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 Úplné znění 
Tuesday, 14 February 2006 - Strasbourg OJ edition

The Human Rights and Democracy Clause (debate)

  Philip Claeys (NI). – (NL) Mr President, I should like to make three observations with regard to the human rights clause.

First of all, it has to be noted that this clause is very rarely invoked: only 12 times since 1995. If we compare this with the number of non-democratic states with which the European Union concludes treaties, the clause must, in most cases, be regarded as redundant for all practical purposes.

My second remark concerns the Member States’ immigration and asylum policies, which the rapporteur wishes to bracket together with the human rights clause. That strikes me as not very realistic and in any case not very desirable, certainly when developing countries would be invited to criticise the reception of their own nationals who apply for asylum in Europe. We should, in fact, make a point of encouraging such states to take back those of their nationals who do not qualify for political asylum over here. Often, though, experience has shown that the exact opposite is true.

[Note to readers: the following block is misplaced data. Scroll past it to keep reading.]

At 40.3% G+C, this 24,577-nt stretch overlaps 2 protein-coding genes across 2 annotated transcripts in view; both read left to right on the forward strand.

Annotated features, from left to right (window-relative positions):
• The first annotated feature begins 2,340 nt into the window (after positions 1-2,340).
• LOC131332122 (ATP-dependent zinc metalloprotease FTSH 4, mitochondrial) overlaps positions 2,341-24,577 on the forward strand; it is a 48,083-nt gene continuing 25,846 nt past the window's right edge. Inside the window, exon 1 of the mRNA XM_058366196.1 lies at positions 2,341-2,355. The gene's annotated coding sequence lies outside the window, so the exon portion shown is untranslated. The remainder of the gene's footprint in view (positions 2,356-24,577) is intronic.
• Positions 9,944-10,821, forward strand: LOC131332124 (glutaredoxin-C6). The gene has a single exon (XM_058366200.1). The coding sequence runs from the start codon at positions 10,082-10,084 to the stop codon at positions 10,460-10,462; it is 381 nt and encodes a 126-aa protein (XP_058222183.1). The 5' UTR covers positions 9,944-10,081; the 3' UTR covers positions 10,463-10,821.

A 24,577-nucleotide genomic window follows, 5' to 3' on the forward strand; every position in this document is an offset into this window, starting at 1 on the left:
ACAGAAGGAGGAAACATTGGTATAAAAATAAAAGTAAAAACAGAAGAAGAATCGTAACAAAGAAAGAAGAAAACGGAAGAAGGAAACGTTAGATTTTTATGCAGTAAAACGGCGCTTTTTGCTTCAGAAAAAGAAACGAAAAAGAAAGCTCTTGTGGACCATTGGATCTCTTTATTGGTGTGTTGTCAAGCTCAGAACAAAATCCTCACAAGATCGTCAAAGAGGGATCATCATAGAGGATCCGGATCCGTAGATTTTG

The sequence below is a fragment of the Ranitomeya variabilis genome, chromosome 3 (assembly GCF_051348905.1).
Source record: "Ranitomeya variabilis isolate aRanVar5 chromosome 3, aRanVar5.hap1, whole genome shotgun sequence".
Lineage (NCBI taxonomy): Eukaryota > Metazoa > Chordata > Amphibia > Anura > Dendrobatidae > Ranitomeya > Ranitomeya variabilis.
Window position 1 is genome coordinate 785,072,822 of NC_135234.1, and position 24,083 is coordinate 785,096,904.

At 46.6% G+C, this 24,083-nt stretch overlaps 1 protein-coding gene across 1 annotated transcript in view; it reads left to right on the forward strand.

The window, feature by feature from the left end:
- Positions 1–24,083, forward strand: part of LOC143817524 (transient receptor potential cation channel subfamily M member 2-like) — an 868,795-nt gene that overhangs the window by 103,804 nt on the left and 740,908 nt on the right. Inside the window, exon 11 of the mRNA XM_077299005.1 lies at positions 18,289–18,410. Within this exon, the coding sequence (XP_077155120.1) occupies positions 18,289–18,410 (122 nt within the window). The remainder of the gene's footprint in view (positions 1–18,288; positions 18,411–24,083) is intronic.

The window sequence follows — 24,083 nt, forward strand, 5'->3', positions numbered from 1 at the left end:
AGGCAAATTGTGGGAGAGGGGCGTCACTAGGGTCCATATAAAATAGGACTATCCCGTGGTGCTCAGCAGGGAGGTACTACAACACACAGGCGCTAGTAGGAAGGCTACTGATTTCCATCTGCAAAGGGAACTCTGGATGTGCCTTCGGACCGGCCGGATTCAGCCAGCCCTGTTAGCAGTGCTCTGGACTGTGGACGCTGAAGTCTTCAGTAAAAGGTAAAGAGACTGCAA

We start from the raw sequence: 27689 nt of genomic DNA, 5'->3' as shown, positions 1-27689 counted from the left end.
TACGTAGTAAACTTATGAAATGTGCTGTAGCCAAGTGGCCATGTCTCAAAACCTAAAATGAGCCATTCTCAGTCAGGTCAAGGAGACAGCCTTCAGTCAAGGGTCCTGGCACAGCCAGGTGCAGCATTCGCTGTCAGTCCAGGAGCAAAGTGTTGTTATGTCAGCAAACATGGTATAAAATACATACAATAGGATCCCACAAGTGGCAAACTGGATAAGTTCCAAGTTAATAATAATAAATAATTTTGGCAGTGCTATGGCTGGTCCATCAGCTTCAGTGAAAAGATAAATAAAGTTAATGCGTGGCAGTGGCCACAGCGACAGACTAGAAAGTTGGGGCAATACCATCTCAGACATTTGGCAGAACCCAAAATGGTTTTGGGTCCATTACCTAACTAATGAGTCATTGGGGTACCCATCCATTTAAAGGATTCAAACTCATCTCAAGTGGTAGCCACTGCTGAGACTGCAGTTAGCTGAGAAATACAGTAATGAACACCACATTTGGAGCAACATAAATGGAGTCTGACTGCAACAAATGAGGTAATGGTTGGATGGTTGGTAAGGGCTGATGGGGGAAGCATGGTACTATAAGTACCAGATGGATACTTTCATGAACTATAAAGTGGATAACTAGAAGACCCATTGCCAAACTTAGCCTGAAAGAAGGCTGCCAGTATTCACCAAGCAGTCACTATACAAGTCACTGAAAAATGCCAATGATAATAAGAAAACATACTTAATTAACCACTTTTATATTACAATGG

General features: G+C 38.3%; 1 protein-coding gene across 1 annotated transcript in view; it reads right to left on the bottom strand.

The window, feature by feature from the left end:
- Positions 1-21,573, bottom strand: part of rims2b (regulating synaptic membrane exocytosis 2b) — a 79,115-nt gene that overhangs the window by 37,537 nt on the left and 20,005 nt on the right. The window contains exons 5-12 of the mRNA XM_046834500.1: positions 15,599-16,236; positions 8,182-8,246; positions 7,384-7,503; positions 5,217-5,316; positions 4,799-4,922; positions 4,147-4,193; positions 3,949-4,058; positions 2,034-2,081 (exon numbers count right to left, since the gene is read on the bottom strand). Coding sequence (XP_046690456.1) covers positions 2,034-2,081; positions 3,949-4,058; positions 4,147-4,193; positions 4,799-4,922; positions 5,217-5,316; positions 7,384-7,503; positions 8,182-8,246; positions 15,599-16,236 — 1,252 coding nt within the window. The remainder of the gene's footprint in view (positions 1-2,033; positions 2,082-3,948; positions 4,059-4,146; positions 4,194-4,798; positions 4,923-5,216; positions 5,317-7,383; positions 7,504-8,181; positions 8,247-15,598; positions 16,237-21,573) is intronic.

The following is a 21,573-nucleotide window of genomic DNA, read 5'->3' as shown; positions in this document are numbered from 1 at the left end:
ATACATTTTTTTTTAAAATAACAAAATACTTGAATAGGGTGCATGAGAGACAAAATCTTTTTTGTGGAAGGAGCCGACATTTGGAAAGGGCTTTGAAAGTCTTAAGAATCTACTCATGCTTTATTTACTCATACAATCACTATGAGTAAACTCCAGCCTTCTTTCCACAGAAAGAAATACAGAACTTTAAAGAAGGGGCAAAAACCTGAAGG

Finally, it is undesirable to involve non-governmental organisations in the assessment of the application of the human rights clause with regard to third countries. Such organisations have no democratic legitimacy whatsoever, and should not be given political responsibility of this kind. If anything, Europe should be able to give more account of what happens with taxpayers’ money.

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